It was the weekend. Time to take to the canals, the klongs of Bangkok. It is the klongs that are the historical foundation of the city. It was from the river that trade arrived and departed, and it was along the klongs that goods were distributed. The flat alluvial plain of the great maenam Chao Phraya (แม่น้ำเจ้าพระยา), Thailand's principle river, is criss-crossed with klongs for transport. While less obvious these days, Bangkok still makes use of the ancient arteries. Long barges that are taxies link the Chao Phraya and the klongs, which provide convenient daily transport for workers and school-children. Every morning and evening they are crowded in the same way they have been for centuries. Follow the klongs and one can glimpse a previous incarnation of Krung Thep.
Set away from the road, families live in houses set on stilts above the water. On a hot day a heavy silence sits with them. Only the sound of my boat making way through the water reaches my ears. One imagines many children have long since left these river-bound communities for the modernity and certainty of the concrete city. An elderly generation remain, part of the steady rhythm of the waterways.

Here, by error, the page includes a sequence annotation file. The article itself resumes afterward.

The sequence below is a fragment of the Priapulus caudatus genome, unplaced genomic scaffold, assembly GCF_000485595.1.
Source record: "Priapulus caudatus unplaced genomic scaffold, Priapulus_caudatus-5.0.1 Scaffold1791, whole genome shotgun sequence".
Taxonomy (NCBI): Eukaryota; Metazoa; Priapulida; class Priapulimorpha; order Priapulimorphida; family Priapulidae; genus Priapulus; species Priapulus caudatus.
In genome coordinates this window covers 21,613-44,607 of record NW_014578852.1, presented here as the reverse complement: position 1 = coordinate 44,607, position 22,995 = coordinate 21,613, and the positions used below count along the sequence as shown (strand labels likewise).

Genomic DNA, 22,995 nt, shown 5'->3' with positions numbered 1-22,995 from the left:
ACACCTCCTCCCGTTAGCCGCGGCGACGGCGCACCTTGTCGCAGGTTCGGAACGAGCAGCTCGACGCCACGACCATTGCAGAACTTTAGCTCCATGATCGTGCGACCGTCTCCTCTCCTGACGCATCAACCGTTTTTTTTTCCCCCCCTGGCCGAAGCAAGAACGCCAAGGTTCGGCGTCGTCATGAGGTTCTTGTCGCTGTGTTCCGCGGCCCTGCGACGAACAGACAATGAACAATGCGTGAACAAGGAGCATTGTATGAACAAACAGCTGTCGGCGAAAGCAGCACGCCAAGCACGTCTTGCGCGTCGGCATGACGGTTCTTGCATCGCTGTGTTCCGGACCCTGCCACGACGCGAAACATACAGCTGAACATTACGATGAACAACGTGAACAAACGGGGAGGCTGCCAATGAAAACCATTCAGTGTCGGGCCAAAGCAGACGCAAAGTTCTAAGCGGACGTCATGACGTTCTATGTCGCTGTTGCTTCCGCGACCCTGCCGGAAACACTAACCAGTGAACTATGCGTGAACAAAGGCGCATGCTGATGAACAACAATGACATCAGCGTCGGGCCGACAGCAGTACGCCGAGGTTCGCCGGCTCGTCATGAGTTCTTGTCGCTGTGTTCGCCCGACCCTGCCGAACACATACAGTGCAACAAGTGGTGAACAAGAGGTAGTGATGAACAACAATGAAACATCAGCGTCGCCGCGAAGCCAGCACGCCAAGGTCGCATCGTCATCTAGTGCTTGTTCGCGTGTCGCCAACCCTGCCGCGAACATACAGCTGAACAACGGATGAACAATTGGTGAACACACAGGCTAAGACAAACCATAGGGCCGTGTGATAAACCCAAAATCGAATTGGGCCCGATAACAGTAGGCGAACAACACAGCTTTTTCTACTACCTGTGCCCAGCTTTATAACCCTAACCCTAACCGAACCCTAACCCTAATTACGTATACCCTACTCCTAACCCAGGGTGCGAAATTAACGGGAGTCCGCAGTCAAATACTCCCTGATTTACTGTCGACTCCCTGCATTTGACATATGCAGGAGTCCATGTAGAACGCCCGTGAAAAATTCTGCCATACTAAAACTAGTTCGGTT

On the klongs there is wood and there is water. It is a natural setting where the weather pervades and dictates life. Beside the houses, dark shade shelters small boats moored under deep porches. Passing on the klong, old ladies sell food and necessities from floating shops. It is a culture as old as the city itself.
When I return to Bangkok it will be to better explore these far reaches. Last year, on that sunny weekend I stopped to visit temples next to the water. By chance I found an orchid farm far from the tourist trail, as bright and brilliant as the nearby temples. I will post more photos here when I get back.
ฉันรักกรุงเทพมหานคร อมรรัตนโกสินทร์ มหินทรายุธยา มหาดิลกภพ นพรัตนราชธานีบูรีรมย์ อุดมราชนิเวศน์มหาสถาน อมรพิมานอวตารสถิต สักกะทัตติยวิษณุกรรมประสิทธิ์.